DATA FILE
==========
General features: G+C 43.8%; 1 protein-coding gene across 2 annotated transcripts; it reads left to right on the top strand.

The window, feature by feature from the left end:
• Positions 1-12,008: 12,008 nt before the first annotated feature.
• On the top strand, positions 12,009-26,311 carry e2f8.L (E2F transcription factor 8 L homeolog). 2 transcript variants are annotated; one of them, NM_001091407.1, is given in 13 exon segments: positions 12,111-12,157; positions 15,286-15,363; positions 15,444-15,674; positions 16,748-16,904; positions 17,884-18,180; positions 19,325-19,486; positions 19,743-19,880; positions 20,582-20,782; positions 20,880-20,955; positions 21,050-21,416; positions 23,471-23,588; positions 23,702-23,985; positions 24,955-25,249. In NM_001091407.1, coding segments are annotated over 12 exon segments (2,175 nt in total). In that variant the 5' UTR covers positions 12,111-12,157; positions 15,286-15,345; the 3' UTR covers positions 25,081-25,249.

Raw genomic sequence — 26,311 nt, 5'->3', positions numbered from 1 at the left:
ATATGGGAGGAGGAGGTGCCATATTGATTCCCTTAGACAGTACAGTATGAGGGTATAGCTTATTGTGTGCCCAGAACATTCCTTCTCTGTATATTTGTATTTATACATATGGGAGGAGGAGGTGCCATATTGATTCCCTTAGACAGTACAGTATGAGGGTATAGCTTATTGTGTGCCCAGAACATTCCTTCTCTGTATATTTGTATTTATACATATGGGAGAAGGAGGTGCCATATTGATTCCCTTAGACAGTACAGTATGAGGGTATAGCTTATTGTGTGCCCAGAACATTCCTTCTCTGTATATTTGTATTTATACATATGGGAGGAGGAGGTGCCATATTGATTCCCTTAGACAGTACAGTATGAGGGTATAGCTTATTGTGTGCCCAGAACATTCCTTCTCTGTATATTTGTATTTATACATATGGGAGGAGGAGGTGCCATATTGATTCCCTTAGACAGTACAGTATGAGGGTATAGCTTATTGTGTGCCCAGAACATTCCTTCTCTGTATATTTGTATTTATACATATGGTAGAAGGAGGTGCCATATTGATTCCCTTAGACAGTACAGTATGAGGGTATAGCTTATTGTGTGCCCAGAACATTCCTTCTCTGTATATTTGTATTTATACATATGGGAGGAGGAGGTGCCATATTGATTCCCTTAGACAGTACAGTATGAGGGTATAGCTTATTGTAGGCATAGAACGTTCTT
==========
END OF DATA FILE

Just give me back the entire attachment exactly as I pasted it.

General features: G+C 43.8%; 1 protein-coding gene across 2 annotated transcripts; it reads left to right on the top strand.

The window, feature by feature from the left end:
• Positions 1-12,008: 12,008 nt before the first annotated feature.
• On the top strand, positions 12,009-26,311 carry e2f8.L (E2F transcription factor 8 L homeolog). 2 transcript variants are annotated; one of them, NM_001091407.1, is given in 13 exon segments: positions 12,111-12,157; positions 15,286-15,363; positions 15,444-15,674; positions 16,748-16,904; positions 17,884-18,180; positions 19,325-19,486; positions 19,743-19,880; positions 20,582-20,782; positions 20,880-20,955; positions 21,050-21,416; positions 23,471-23,588; positions 23,702-23,985; positions 24,955-25,249. In NM_001091407.1, coding segments are annotated over 12 exon segments (2,175 nt in total). In that variant the 5' UTR covers positions 12,111-12,157; positions 15,286-15,345; the 3' UTR covers positions 25,081-25,249.

Raw genomic sequence — 26,311 nt, 5'->3', positions numbered from 1 at the left:
ATATGGGAGGAGGAGGTGCCATATTGATTCCCTTAGACAGTACAGTATGAGGGTATAGCTTATTGTGTGCCCAGAACATTCCTTCTCTGTATATTTGTATTTATACATATGGGAGGAGGAGGTGCCATATTGATTCCCTTAGACAGTACAGTATGAGGGTATAGCTTATTGTGTGCCCAGAACATTCCTTCTCTGTATATTTGTATTTATACATATGGGAGAAGGAGGTGCCATATTGATTCCCTTAGACAGTACAGTATGAGGGTATAGCTTATTGTGTGCCCAGAACATTCCTTCTCTGTATATTTGTATTTATACATATGGGAGGAGGAGGTGCCATATTGATTCCCTTAGACAGTACAGTATGAGGGTATAGCTTATTGTGTGCCCAGAACATTCCTTCTCTGTATATTTGTATTTATACATATGGGAGGAGGAGGTGCCATATTGATTCCCTTAGACAGTACAGTATGAGGGTATAGCTTATTGTGTGCCCAGAACATTCCTTCTCTGTATATTTGTATTTATACATATGGTAGAAGGAGGTGCCATATTGATTCCCTTAGACAGTACAGTATGAGGGTATAGCTTATTGTGTGCCCAGAACATTCCTTCTCTGTATATTTGTATTTATACATATGGGAGGAGGAGGTGCCATATTGATTCCCTTAGACAGTACAGTATGAGGGTATAGCTTATTGTAGGCATAGAACGTTCTT